In 1977 he co-founded, with Susan, the Precita Eyes Muralists, a non-profit, San Francisco community-based mural arts organization and served on its Board of Directors until 1999. The Precita Eyes Muralists were so named because the artists all resided near Precita Park and would meet and paint together regularly. The mission of Precita Eyes Muralists has been to create murals in a collaborative process with artists to produce visionary urban public community art. The acrylic paint he had used for his award winning gallery art found its way onto the walls for the murals they were all painting. This type of painting is a standard for mural painting today. Luis directed many mural projects including "The Cross of Quetzalcoatl" , installed in the San Francisco State University Student Union. He worked on many monumental mural projects with his wife Susan throughout the years including the recently painted mural at the Mexican Heritage Plaza in San Jose, the "Precita Valley Vision" at the Precita Valley Community Center, "Millineum Mural" at the On Lok 30th Street Senior Center, "Si Se Puede" at the Cesar Chavez Elementary School, "Family Life and Spirit of Mankind" at the Leonard Flynn School.

    In 1990 Luis and Susan were invited to participate in an Ecological Arts Collaboration. It was a cultural exchange between Russian and American artists. This exchange resulted in three visits to Russia and three murals there. "Garden of Friendship", St Petersburg, 2003, "All People, One Heart", Moscow (1997), and "Water is Life" St. Petersburg, 1990. His work on community murals in Russia were highlights of his artistic experience and continuous collaborations.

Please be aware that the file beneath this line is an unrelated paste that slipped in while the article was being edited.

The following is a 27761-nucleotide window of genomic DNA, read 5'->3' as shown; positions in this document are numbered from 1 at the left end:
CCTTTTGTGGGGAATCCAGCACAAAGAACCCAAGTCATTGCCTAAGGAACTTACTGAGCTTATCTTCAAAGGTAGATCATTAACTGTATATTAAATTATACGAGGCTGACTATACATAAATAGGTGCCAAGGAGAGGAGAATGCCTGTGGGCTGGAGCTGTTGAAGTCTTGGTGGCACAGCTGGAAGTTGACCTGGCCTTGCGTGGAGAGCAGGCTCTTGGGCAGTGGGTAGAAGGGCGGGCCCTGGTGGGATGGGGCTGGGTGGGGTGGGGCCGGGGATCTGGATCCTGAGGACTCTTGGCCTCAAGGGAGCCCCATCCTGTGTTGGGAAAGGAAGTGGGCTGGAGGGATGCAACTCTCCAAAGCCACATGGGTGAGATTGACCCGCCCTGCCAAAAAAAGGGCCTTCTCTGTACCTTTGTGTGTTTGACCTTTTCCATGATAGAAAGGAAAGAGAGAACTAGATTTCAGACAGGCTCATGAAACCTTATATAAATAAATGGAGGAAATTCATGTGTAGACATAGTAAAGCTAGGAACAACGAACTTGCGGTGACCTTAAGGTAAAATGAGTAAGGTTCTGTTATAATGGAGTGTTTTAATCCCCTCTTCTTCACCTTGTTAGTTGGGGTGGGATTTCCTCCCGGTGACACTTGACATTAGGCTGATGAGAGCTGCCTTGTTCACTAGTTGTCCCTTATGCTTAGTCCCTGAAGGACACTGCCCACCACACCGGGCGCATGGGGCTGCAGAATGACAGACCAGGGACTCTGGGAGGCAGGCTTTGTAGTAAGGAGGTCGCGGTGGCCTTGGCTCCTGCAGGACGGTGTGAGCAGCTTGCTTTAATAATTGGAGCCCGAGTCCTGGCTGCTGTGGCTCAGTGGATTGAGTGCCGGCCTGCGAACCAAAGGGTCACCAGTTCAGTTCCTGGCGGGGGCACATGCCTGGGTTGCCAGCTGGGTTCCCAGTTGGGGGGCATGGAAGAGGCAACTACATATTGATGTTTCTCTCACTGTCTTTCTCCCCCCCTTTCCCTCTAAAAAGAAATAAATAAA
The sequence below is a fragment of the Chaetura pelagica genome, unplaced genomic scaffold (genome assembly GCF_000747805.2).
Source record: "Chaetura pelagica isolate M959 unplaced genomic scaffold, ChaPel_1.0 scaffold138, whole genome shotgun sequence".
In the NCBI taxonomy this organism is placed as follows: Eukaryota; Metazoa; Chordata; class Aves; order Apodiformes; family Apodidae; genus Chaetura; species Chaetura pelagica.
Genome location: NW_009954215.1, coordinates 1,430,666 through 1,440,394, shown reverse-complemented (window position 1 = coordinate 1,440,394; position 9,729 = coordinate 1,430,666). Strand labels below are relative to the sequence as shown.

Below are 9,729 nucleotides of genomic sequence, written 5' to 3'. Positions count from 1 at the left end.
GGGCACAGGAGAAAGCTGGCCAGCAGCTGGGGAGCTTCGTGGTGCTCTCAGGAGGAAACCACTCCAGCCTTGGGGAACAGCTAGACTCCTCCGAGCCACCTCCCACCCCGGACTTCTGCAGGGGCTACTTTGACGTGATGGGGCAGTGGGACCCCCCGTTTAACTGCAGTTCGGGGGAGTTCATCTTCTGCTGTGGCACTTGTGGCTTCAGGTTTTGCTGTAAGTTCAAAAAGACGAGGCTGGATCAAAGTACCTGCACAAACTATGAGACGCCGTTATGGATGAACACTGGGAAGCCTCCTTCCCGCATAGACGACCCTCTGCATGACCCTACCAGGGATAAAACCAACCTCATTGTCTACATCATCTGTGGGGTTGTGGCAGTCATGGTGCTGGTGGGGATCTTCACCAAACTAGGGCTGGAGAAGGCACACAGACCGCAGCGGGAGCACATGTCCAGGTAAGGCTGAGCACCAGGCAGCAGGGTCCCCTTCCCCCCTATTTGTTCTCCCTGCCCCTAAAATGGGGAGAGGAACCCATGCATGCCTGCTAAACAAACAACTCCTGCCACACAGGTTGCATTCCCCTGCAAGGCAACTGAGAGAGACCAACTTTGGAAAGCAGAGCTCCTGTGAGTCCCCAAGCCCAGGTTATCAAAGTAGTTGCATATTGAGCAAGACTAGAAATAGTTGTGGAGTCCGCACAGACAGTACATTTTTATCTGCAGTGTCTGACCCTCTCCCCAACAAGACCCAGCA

After retiring from Airflex he dedicated himself to his art and produced many sculptures, wood carvings and paintings until his cancer developed. He continued to attend Precita Eyes functions even having his hallmark 80th Birthday party in 2003 at the organization. Luis’s last exhibited work was shown at the Mission Cultural Center’s 30 year retrospective of Latino Arts in 2004. Luis and his wife, Susan, were given a mayoral proclamation by Gavin Newsom on April 6th, 2005, which he attended while declining radiation therapy, as "Luis and Susan Cervantes Day" at the reception for the exhibit of Precita Eyes’ monumental murals at San Francisco City Hall.

    Outside of his avocations Luis often fraternized with friends weekly at Cafe La Boheme’ on 24th St. and Mission. At the Cafe, Precita Park or the Mural Arts Center he could often be heard describing his artwork, adventures, and philosophies. He truly captured the sprit and imagination of many of his friends who regarded him as an artist/ teacher, and modern shaman.

    Luis is survived by his loving wife Susan Kelk Cervantes, Sons; Luz de Verano,; Suaro, and Monte Cervantes, of San Francisco; his grandsons Teo and Cielo , and Javier; granddaughters Sequioa, and Maricruz,. His brothers Angelo, Las Vegas, NV; Juan, Crawfordville, Fl, Frank, Lompoc, CA; and sister Aurora, Santa Barbara, CA. After the war and through the 50’s he had married and divorced Rosie Castro and has a surviving son, Stephen Cervantes, Corralitos, CA; and daughter Lorna Dee Cervantes, Boulder, CO.

    Luis will be cremated at the Pacific Interment Service, Inc. In Luis’s honor and memory contributions and donations can be sent to Precita Eyes Muralists at 2981 24th St., San Francisco, CA, 94110. Acknowledgements, gifts, cards and flowers for Luis can be sent to the Cervantes residence at 398 Precita Ave., San Francisco, CA 94110.